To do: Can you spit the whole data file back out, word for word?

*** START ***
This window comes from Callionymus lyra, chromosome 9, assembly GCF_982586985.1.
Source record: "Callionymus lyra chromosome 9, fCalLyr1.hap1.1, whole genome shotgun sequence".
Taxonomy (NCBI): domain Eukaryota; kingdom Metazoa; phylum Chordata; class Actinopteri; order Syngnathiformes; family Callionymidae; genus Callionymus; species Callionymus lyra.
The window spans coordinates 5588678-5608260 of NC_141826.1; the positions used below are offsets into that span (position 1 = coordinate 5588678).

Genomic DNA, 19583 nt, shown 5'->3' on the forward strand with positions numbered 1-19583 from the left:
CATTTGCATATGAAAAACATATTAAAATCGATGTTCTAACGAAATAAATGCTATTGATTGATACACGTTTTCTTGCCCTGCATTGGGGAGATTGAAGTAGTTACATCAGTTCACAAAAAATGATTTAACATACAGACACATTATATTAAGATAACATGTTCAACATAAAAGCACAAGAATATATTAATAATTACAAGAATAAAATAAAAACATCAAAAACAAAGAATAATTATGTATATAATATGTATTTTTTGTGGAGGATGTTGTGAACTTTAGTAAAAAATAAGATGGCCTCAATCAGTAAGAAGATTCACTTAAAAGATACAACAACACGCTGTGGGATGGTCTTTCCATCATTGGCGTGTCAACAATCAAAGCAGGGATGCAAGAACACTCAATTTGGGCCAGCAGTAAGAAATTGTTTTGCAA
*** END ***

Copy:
This window comes from Callionymus lyra, chromosome 9, assembly GCF_982586985.1.
Source record: "Callionymus lyra chromosome 9, fCalLyr1.hap1.1, whole genome shotgun sequence".
Taxonomy (NCBI): domain Eukaryota; kingdom Metazoa; phylum Chordata; class Actinopteri; order Syngnathiformes; family Callionymidae; genus Callionymus; species Callionymus lyra.
The window spans coordinates 5588678-5608260 of NC_141826.1; the positions used below are offsets into that span (position 1 = coordinate 5588678).

Genomic DNA, 19583 nt, shown 5'->3' on the forward strand with positions numbered 1-19583 from the left:
CATTTGCATATGAAAAACATATTAAAATCGATGTTCTAACGAAATAAATGCTATTGATTGATACACGTTTTCTTGCCCTGCATTGGGGAGATTGAAGTAGTTACATCAGTTCACAAAAAATGATTTAACATACAGACACATTATATTAAGATAACATGTTCAACATAAAAGCACAAGAATATATTAATAATTACAAGAATAAAATAAAAACATCAAAAACAAAGAATAATTATGTATATAATATGTATTTTTTGTGGAGGATGTTGTGAACTTTAGTAAAAAATAAGATGGCCTCAATCAGTAAGAAGATTCACTTAAAAGATACAACAACACGCTGTGGGATGGTCTTTCCATCATTGGCGTGTCAACAATCAAAGCAGGGATGCAAGAACACTCAATTTGGGCCAGCAGTAAGAAATTGTTTTGCAA